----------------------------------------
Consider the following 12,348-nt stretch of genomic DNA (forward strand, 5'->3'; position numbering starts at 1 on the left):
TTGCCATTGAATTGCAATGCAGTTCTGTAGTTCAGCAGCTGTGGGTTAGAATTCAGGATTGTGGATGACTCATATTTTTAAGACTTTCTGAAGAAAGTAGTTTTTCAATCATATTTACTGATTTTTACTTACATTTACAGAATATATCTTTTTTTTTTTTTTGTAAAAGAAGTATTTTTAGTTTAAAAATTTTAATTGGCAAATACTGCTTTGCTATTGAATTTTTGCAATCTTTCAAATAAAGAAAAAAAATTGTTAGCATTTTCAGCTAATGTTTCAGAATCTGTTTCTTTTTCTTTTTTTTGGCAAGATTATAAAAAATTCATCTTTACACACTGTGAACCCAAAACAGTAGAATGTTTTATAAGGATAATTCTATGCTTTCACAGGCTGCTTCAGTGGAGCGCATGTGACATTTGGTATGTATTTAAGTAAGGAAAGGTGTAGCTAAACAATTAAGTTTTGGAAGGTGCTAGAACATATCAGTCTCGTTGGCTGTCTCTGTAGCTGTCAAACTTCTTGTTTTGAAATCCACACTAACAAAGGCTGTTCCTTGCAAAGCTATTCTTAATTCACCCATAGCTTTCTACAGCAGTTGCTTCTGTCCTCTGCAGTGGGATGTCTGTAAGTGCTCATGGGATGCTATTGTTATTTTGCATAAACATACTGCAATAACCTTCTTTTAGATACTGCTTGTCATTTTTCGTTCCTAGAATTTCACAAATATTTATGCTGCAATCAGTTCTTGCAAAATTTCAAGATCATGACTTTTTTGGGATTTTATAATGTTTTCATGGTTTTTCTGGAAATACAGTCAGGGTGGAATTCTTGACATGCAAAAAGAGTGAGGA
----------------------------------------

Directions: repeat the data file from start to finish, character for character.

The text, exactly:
Consider the following 12,348-nt stretch of genomic DNA (forward strand, 5'->3'; position numbering starts at 1 on the left):
TTGCCATTGAATTGCAATGCAGTTCTGTAGTTCAGCAGCTGTGGGTTAGAATTCAGGATTGTGGATGACTCATATTTTTAAGACTTTCTGAAGAAAGTAGTTTTTCAATCATATTTACTGATTTTTACTTACATTTACAGAATATATCTTTTTTTTTTTTTTGTAAAAGAAGTATTTTTAGTTTAAAAATTTTAATTGGCAAATACTGCTTTGCTATTGAATTTTTGCAATCTTTCAAATAAAGAAAAAAAATTGTTAGCATTTTCAGCTAATGTTTCAGAATCTGTTTCTTTTTCTTTTTTTTGGCAAGATTATAAAAAATTCATCTTTACACACTGTGAACCCAAAACAGTAGAATGTTTTATAAGGATAATTCTATGCTTTCACAGGCTGCTTCAGTGGAGCGCATGTGACATTTGGTATGTATTTAAGTAAGGAAAGGTGTAGCTAAACAATTAAGTTTTGGAAGGTGCTAGAACATATCAGTCTCGTTGGCTGTCTCTGTAGCTGTCAAACTTCTTGTTTTGAAATCCACACTAACAAAGGCTGTTCCTTGCAAAGCTATTCTTAATTCACCCATAGCTTTCTACAGCAGTTGCTTCTGTCCTCTGCAGTGGGATGTCTGTAAGTGCTCATGGGATGCTATTGTTATTTTGCATAAACATACTGCAATAACCTTCTTTTAGATACTGCTTGTCATTTTTCGTTCCTAGAATTTCACAAATATTTATGCTGCAATCAGTTCTTGCAAAATTTCAAGATCATGACTTTTTTGGGATTTTATAATGTTTTCATGGTTTTTCTGGAAATACAGTCAGGGTGGAATTCTTGACATGCAAAAAGAGTGAGGA